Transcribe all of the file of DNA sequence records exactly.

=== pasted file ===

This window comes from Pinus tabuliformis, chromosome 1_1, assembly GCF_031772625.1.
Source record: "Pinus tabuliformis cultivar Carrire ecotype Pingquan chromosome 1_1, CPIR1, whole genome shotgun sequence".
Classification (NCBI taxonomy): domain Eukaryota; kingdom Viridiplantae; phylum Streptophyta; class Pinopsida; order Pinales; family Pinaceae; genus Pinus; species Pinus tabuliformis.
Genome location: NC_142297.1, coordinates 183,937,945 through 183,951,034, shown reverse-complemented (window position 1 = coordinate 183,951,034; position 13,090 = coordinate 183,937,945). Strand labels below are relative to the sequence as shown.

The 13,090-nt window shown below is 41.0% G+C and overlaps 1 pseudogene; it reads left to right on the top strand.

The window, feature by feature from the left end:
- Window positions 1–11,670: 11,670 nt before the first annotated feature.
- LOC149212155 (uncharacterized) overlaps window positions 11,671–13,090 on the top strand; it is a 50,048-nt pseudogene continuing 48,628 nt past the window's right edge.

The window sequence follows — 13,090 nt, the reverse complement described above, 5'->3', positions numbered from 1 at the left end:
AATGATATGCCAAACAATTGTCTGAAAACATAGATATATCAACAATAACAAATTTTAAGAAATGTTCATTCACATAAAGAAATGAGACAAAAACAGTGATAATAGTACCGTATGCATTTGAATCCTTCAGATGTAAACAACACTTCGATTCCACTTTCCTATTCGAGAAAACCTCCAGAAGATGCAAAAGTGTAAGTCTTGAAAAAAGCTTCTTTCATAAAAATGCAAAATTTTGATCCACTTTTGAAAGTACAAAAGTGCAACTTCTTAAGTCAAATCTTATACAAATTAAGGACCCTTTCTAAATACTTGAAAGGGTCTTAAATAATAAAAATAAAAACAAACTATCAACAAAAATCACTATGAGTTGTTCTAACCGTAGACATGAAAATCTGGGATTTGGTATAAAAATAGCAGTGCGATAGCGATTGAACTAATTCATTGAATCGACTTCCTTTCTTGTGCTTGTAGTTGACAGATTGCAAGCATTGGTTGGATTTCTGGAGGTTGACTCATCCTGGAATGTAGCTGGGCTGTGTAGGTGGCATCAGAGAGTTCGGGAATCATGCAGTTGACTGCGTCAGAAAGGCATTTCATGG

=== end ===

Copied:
This window comes from Pinus tabuliformis, chromosome 1_1, assembly GCF_031772625.1.
Source record: "Pinus tabuliformis cultivar Carrire ecotype Pingquan chromosome 1_1, CPIR1, whole genome shotgun sequence".
Classification (NCBI taxonomy): domain Eukaryota; kingdom Viridiplantae; phylum Streptophyta; class Pinopsida; order Pinales; family Pinaceae; genus Pinus; species Pinus tabuliformis.
Genome location: NC_142297.1, coordinates 183,937,945 through 183,951,034, shown reverse-complemented (window position 1 = coordinate 183,951,034; position 13,090 = coordinate 183,937,945). Strand labels below are relative to the sequence as shown.

The 13,090-nt window shown below is 41.0% G+C and overlaps 1 pseudogene; it reads left to right on the top strand.

The window, feature by feature from the left end:
- Window positions 1–11,670: 11,670 nt before the first annotated feature.
- LOC149212155 (uncharacterized) overlaps window positions 11,671–13,090 on the top strand; it is a 50,048-nt pseudogene continuing 48,628 nt past the window's right edge.

The window sequence follows — 13,090 nt, the reverse complement described above, 5'->3', positions numbered from 1 at the left end:
AATGATATGCCAAACAATTGTCTGAAAACATAGATATATCAACAATAACAAATTTTAAGAAATGTTCATTCACATAAAGAAATGAGACAAAAACAGTGATAATAGTACCGTATGCATTTGAATCCTTCAGATGTAAACAACACTTCGATTCCACTTTCCTATTCGAGAAAACCTCCAGAAGATGCAAAAGTGTAAGTCTTGAAAAAAGCTTCTTTCATAAAAATGCAAAATTTTGATCCACTTTTGAAAGTACAAAAGTGCAACTTCTTAAGTCAAATCTTATACAAATTAAGGACCCTTTCTAAATACTTGAAAGGGTCTTAAATAATAAAAATAAAAACAAACTATCAACAAAAATCACTATGAGTTGTTCTAACCGTAGACATGAAAATCTGGGATTTGGTATAAAAATAGCAGTGCGATAGCGATTGAACTAATTCATTGAATCGACTTCCTTTCTTGTGCTTGTAGTTGACAGATTGCAAGCATTGGTTGGATTTCTGGAGGTTGACTCATCCTGGAATGTAGCTGGGCTGTGTAGGTGGCATCAGAGAGTTCGGGAATCATGCAGTTGACTGCGTCAGAAAGGCATTTCATGG